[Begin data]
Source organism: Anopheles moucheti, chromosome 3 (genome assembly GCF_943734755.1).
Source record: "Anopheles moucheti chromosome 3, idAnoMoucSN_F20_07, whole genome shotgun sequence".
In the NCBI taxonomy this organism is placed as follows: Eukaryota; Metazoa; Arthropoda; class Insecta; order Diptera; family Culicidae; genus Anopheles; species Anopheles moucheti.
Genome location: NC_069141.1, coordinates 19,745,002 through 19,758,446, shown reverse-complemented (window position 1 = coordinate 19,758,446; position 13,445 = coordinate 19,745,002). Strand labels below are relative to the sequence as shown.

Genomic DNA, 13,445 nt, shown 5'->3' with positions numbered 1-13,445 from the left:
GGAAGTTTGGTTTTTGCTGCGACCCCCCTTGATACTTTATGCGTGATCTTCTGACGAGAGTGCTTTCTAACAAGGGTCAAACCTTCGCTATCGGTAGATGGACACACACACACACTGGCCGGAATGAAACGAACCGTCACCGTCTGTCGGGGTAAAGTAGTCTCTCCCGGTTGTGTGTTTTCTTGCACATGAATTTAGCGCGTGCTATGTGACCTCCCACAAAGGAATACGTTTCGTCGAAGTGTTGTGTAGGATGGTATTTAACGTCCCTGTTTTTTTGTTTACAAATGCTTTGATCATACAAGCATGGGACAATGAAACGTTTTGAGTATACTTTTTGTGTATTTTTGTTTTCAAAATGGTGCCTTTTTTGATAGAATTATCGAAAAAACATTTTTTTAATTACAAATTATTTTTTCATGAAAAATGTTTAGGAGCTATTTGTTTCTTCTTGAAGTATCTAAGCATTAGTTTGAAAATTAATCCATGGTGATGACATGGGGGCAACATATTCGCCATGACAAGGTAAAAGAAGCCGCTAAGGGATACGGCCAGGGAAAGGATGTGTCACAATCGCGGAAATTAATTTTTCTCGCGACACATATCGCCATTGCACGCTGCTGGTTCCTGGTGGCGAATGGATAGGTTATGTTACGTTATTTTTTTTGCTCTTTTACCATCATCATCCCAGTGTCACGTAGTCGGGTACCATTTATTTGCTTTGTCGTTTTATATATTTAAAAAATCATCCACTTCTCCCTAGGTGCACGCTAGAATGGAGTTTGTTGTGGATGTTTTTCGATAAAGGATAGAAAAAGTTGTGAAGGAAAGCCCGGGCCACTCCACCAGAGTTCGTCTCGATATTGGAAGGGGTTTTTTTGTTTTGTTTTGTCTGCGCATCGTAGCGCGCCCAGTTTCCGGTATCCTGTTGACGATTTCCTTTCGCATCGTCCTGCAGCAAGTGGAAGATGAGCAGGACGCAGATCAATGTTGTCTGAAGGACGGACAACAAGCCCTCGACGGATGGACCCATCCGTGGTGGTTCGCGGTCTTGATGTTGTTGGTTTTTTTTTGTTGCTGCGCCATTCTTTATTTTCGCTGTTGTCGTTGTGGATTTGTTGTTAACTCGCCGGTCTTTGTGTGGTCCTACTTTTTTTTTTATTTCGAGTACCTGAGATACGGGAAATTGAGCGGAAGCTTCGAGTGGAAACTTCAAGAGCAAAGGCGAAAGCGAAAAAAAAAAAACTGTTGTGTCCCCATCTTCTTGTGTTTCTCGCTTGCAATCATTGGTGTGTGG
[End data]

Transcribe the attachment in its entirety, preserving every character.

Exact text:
Source organism: Anopheles moucheti, chromosome 3 (genome assembly GCF_943734755.1).
Source record: "Anopheles moucheti chromosome 3, idAnoMoucSN_F20_07, whole genome shotgun sequence".
In the NCBI taxonomy this organism is placed as follows: Eukaryota; Metazoa; Arthropoda; class Insecta; order Diptera; family Culicidae; genus Anopheles; species Anopheles moucheti.
Genome location: NC_069141.1, coordinates 19,745,002 through 19,758,446, shown reverse-complemented (window position 1 = coordinate 19,758,446; position 13,445 = coordinate 19,745,002). Strand labels below are relative to the sequence as shown.

Genomic DNA, 13,445 nt, shown 5'->3' with positions numbered 1-13,445 from the left:
GGAAGTTTGGTTTTTGCTGCGACCCCCCTTGATACTTTATGCGTGATCTTCTGACGAGAGTGCTTTCTAACAAGGGTCAAACCTTCGCTATCGGTAGATGGACACACACACACACTGGCCGGAATGAAACGAACCGTCACCGTCTGTCGGGGTAAAGTAGTCTCTCCCGGTTGTGTGTTTTCTTGCACATGAATTTAGCGCGTGCTATGTGACCTCCCACAAAGGAATACGTTTCGTCGAAGTGTTGTGTAGGATGGTATTTAACGTCCCTGTTTTTTTGTTTACAAATGCTTTGATCATACAAGCATGGGACAATGAAACGTTTTGAGTATACTTTTTGTGTATTTTTGTTTTCAAAATGGTGCCTTTTTTGATAGAATTATCGAAAAAACATTTTTTTAATTACAAATTATTTTTTCATGAAAAATGTTTAGGAGCTATTTGTTTCTTCTTGAAGTATCTAAGCATTAGTTTGAAAATTAATCCATGGTGATGACATGGGGGCAACATATTCGCCATGACAAGGTAAAAGAAGCCGCTAAGGGATACGGCCAGGGAAAGGATGTGTCACAATCGCGGAAATTAATTTTTCTCGCGACACATATCGCCATTGCACGCTGCTGGTTCCTGGTGGCGAATGGATAGGTTATGTTACGTTATTTTTTTTGCTCTTTTACCATCATCATCCCAGTGTCACGTAGTCGGGTACCATTTATTTGCTTTGTCGTTTTATATATTTAAAAAATCATCCACTTCTCCCTAGGTGCACGCTAGAATGGAGTTTGTTGTGGATGTTTTTCGATAAAGGATAGAAAAAGTTGTGAAGGAAAGCCCGGGCCACTCCACCAGAGTTCGTCTCGATATTGGAAGGGGTTTTTTTGTTTTGTTTTGTCTGCGCATCGTAGCGCGCCCAGTTTCCGGTATCCTGTTGACGATTTCCTTTCGCATCGTCCTGCAGCAAGTGGAAGATGAGCAGGACGCAGATCAATGTTGTCTGAAGGACGGACAACAAGCCCTCGACGGATGGACCCATCCGTGGTGGTTCGCGGTCTTGATGTTGTTGGTTTTTTTTTGTTGCTGCGCCATTCTTTATTTTCGCTGTTGTCGTTGTGGATTTGTTGTTAACTCGCCGGTCTTTGTGTGGTCCTACTTTTTTTTTTATTTCGAGTACCTGAGATACGGGAAATTGAGCGGAAGCTTCGAGTGGAAACTTCAAGAGCAAAGGCGAAAGCGAAAAAAAAAAAACTGTTGTGTCCCCATCTTCTTGTGTTTCTCGCTTGCAATCATTGGTGTGTGG